Runnin vs walkin…

Is It Better to Walk or Run?

I wonder if there is a confounding factor in that runners have generally more healthy behaviors than walkers (clearly both have better behaviors than couch potatoes) which could explain the weight discrepancy. It was interesting (this isn’t the first time I have seen this) that the walkers were overall somewhat more healthy than runners (though it is not clear to me if ‘running’ is distinct from ‘jogging’; when I was a kid I could sustain 10 mph (still slow compared to my cross country and track team mates), now I am doing pretty damn good to sustain 6 and even that feels like a shamble rather than a jog). I have tried (with mostly success, though less so in the dead of winter) to walk or jog 10-20 miles per week. I am still fat (at least 60 lbs over weight), but perhaps less fat than if I had done nothing (for certain if my father and uncle are any guide). I am sure that much would improve if I could find a way (that doesn’t require draconian changes to my lifestyle!) to get off (and keep off!) the excess blubber, but based on everything I have read it isn’t the scale that ‘kills you’, it is the sedentary lifestyle. In that respect I believe I am much better off than even the skinny couch potatoes (I have read several reports that show clear statistics to that effect). However, that 60 lbs is extra pounding on my knees (and bobs up and down annoyingly as I jog; really gross) and no doubt slows me down to the point where I generally wind up doing at least as much walking as I do jogging (meaning generally only half that 10-20 miles is jogging). This article implies that if I could ratchet that percentage up I would weigh less, but it also implies that my overall health would decrease. So many confounding issues!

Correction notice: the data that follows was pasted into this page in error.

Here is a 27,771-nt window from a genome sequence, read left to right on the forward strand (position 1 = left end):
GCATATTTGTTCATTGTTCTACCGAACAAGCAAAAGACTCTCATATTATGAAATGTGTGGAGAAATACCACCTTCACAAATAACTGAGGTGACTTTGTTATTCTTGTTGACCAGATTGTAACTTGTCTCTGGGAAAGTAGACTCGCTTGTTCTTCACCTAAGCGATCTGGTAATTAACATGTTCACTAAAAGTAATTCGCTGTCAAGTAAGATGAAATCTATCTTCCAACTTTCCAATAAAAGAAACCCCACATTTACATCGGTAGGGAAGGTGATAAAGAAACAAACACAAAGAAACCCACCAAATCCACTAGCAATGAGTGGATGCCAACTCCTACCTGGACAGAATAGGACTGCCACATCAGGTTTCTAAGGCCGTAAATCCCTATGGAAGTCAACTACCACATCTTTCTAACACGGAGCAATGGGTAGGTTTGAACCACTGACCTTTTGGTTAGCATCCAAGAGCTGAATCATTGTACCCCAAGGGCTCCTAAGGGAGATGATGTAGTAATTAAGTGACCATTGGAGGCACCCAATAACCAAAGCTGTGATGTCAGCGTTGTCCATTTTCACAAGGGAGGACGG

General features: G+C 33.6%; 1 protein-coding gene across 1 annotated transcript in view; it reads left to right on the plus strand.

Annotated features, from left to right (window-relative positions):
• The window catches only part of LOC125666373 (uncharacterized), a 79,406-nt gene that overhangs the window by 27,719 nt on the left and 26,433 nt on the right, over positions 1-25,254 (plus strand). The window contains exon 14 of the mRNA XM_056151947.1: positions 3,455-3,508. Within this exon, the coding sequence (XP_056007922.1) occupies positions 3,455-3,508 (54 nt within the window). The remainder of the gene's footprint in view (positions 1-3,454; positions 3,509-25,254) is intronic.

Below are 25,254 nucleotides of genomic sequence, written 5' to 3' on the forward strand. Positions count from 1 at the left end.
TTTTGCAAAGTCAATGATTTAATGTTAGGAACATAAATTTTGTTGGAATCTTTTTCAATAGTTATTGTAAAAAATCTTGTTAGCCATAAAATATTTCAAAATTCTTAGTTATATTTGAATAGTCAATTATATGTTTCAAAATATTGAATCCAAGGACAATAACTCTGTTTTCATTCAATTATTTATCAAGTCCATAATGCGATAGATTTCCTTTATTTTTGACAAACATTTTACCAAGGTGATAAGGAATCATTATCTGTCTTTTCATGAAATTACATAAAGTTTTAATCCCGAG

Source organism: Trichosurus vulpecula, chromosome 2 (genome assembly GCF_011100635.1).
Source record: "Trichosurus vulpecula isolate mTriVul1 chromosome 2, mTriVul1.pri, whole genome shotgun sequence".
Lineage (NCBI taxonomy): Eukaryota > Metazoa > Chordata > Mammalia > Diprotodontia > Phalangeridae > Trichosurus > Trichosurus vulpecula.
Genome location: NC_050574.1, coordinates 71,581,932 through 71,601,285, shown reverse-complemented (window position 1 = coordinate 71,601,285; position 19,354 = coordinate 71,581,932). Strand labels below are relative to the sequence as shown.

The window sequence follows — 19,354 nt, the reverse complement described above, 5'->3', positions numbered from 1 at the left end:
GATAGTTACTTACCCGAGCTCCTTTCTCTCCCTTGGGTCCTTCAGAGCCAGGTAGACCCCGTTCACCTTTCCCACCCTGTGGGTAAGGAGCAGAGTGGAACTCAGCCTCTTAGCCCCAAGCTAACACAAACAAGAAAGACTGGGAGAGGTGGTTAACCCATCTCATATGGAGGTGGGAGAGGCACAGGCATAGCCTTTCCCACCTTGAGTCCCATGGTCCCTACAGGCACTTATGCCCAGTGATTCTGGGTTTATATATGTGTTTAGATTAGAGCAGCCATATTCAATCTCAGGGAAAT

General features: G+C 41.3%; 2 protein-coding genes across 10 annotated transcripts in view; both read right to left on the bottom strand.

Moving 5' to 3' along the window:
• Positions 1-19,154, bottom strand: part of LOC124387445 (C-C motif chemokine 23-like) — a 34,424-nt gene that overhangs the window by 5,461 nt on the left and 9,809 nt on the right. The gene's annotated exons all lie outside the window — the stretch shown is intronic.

Author: Tfoui

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One thought on “Runnin vs walkin…”

  1. Before I moved here, ten years ago (age 62), I was walking 10 miles a day, in Phoenix heat, at a constant 14 minutes per mile. I think I was in better shape than I had ever been in my life, except immediately following boot camp, when I was 18.

    I could not jog or run. It wasn’t a question of wind, it was a question of pain in the knees. I weighed 130 (15 pounds below my “ideal” weight).

    Running is for youngsters. I did it quite well and fluidly when I was a youngster.

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